ASIC releases update to Regulatory Guide 97 Disclosing Fees and Costs in PDSs and Periodic Statements
On 24 July 2020, ASIC released amendments to Regulatory Guide 97 Disclosing fees and costs in PDSs and periodic statements (RG 97) as well as ASIC Corporations (Disclosure of Fees and Costs) Instrument 2019/1070 and ASIC Corporations (Amendment and Repeal) Instrument 2020/579. Due to the impact of COVID-19, the transitional arrangements for product disclosure statements (PDSs) given by issuers of superannuation and managed investment products have been amended whereby:
- PDSs given on or after 30 September 2022 must adhere to the new requirements;
- issuers can choose to apply the new requirements to PDSs from 30 September 2020; and
- once an issuer has chosen to apply the new requirements, all subsequent PDSs must comply with these new requirements.
The amendments made to RG 97 confirm ASIC’s policy position with respect to:
- periodic statements for managed investment products whereby buy-sell spreads do not need to be disclosed through the reinstatement of ASIC Class Order [CO 14/1252];
- the treatment of derivative costs;
- the disclosure of performance fees; and
- the requirements with respect to significant event notices.
More information on the amendments to RG 97 including the updated regulatory guide and ASIC Instruments are available on ASIC’s website.
ASIC proposes to use product intervention order in the continuing credit industry
On 9 July 2020, ASIC released its Consultation Paper 330 (CP 330) and draft instrument on its proposed use of its product intervention powers to address significant consumer detriment in the continuing credit industry. In accordance with the National Credit Code, a ‘continuing credit contract’ is a credit contract where multiple advances of credit are contemplated and the amount of available credit increases as the amount of credit is reduced.
The regulator has highlighted in its CP 330 that continuing credit products are likely to result in significant consumer detriment due to excessive costs incurred compared to the loan amount, particularly for vulnerable customers experiencing financial difficulty. CP 330 is open for public consultation until 6 August 2020. ASIC’s CP 330 and draft instrument is available here, as well as further information in ASIC’s Media Release.
APRA publishes letter to registrable superannuation entity (RSE) licensees on upcoming legislative obligations
In a letter published to RSE licensees on 23 July 2020, APRA has reiterated the need for focus on improving outcomes for superannuation members, particularly through the implementation of SPS 515 Strategic Planning and Member Outcomes. APRA has reminded trustees of their new obligations including to:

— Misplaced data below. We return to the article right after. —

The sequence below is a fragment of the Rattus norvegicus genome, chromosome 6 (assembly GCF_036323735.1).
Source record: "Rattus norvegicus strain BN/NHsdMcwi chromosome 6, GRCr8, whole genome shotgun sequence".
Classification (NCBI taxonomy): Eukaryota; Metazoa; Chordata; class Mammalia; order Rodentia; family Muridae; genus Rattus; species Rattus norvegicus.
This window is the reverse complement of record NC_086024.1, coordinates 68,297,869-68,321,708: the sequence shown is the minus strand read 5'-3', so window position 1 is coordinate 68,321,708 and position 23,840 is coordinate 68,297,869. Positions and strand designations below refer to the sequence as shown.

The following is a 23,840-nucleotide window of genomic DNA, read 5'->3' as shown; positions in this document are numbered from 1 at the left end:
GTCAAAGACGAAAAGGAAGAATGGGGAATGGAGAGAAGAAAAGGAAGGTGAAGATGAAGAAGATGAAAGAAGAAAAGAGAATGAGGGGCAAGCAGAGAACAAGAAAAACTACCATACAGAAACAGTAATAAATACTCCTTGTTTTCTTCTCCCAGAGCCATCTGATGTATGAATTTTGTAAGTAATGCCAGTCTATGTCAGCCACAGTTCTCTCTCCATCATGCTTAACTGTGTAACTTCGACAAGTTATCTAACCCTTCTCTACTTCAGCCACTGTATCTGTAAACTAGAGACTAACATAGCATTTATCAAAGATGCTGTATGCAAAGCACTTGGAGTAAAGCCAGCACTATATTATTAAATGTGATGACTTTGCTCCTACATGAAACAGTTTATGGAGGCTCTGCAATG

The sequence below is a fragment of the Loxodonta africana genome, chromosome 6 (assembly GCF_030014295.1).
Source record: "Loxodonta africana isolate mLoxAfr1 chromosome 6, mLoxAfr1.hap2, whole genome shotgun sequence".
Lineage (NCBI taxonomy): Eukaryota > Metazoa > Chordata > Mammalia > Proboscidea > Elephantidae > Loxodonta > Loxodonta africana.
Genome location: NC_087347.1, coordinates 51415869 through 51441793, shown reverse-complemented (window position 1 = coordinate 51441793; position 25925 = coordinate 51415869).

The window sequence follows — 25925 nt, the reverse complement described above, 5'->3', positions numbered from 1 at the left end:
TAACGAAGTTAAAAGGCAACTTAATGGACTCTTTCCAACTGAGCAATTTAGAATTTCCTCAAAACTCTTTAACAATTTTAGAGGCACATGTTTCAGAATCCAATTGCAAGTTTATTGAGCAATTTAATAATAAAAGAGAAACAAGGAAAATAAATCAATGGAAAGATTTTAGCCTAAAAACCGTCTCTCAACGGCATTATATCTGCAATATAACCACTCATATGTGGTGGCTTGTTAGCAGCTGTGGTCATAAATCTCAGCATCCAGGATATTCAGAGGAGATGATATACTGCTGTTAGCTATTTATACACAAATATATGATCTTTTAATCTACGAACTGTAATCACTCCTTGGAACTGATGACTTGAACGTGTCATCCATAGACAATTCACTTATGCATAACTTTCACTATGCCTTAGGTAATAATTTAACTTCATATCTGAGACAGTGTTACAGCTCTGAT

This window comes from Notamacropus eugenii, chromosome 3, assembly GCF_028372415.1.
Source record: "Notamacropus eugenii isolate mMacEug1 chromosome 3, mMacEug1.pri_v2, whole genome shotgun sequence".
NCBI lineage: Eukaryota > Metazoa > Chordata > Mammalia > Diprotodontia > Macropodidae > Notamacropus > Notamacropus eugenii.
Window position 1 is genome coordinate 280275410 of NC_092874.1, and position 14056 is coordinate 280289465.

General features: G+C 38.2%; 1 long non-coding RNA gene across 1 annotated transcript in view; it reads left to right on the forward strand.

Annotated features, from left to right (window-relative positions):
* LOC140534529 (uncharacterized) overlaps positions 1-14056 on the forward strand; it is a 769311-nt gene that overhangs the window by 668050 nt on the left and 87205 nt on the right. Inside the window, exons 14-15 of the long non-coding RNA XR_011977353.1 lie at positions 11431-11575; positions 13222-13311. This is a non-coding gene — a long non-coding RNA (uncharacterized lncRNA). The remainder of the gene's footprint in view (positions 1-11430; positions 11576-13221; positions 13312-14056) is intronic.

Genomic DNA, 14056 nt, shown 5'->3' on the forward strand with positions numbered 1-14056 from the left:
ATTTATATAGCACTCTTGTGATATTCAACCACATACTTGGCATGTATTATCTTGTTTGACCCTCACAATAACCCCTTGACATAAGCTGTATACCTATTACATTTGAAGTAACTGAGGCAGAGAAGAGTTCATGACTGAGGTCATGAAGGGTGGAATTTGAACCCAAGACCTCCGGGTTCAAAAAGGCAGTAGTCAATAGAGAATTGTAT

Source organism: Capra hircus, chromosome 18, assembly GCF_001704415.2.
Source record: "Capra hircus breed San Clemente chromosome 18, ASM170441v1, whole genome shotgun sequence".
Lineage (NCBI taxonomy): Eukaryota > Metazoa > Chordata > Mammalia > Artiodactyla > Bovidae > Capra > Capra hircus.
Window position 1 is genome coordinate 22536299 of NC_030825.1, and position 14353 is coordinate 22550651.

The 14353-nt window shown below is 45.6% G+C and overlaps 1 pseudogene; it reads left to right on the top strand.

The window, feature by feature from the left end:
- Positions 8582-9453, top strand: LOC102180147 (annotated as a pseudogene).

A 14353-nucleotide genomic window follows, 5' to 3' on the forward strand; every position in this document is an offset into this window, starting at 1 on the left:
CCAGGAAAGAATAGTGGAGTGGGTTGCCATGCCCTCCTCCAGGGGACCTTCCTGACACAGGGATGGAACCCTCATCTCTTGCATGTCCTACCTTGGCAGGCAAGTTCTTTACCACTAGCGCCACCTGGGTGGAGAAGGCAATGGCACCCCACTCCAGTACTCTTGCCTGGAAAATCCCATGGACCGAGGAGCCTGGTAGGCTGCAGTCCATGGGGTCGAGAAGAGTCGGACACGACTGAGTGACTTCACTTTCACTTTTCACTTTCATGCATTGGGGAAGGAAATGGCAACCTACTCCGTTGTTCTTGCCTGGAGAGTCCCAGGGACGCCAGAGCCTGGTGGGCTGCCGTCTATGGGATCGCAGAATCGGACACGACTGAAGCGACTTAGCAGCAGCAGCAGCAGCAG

- undertake a Business Performance Review (BPR) by 31 December 2020 (and within 12 months thereafter) which requires trustees to assess its performance in achieving its strategic objectives across its business operations; and
- conduct an outcomes assessment which requires RSE licensees to conclude whether members’ financial interests are being promoted in the product they hold by 28 February 2021 (and as part of the BPR thereafter). The results of the outcomes assessment will be published with 28 days.
RSE licensees must demonstrate, as part of their review of strategic objectives and business planning, how they will respond to policy changes and pandemic impacts on future revenue streams. APRA commented that declining returns, reductions in asset values and member account numbers, and cost pressures may challenge funds’ ability to continue to provide value to members. The COVID-19 impact for some funds will be significant, accelerating sustainability challenges that would otherwise have emerged over time, accelerating both product and fund consolidation.
Further information about the superannuation industry’s efforts to promote members’ interests and APRA’s close engagement with RSE licensees during a challenging and volatile environment, including APRA’s letter to RSE licensees, is available on APRA’s website.
ASIC issues temporary no-action position for Australian Financial Services Licensee financial resource requirements
ASIC issued a temporary no-action position on 7 July 2020 with respect to potential breaches of the financial resource requirements for Australian financial services (AFS) licensees that arise from recent changes to the accounting treatment of lease assets. Due to the introduction of accounting standard AASB 16 Leases, all leases will now be reflected on a lessee’s balance sheet by way of a lease liability and a right-of-use asset.
The no-action position allows AFS licensees to use right-of-use lease assets in order to count towards their financial resource requirements and ASIC will not take regulatory action against licensees that have previously breached the financial resource requirement due to not being able to count the right-of-use lease assets towards those requirements. The no-action position applies until further notice and more information is available on ASIC’s website.
APRA publishes industry and fund-level data on the temporary early release of superannuation due to COVID-19
APRA has continued to publish industry-level and fund-level data on the temporary early release of superannuation scheme due to the impacts of COVID-19. In its publication on 27 July 2020, the Early Release Scheme has made approximately $28 billion in payments, with the average payment of $7,719 made within 3.3 business days. At a fund-level, the data shows that 151 of the 176 superannuation funds submitted data on early release payments, with the top 10 funds making the highest number of applications making 2.4 million payments totalling $18.3 billion. Further details on the Early Release Scheme is available on APRA’s website.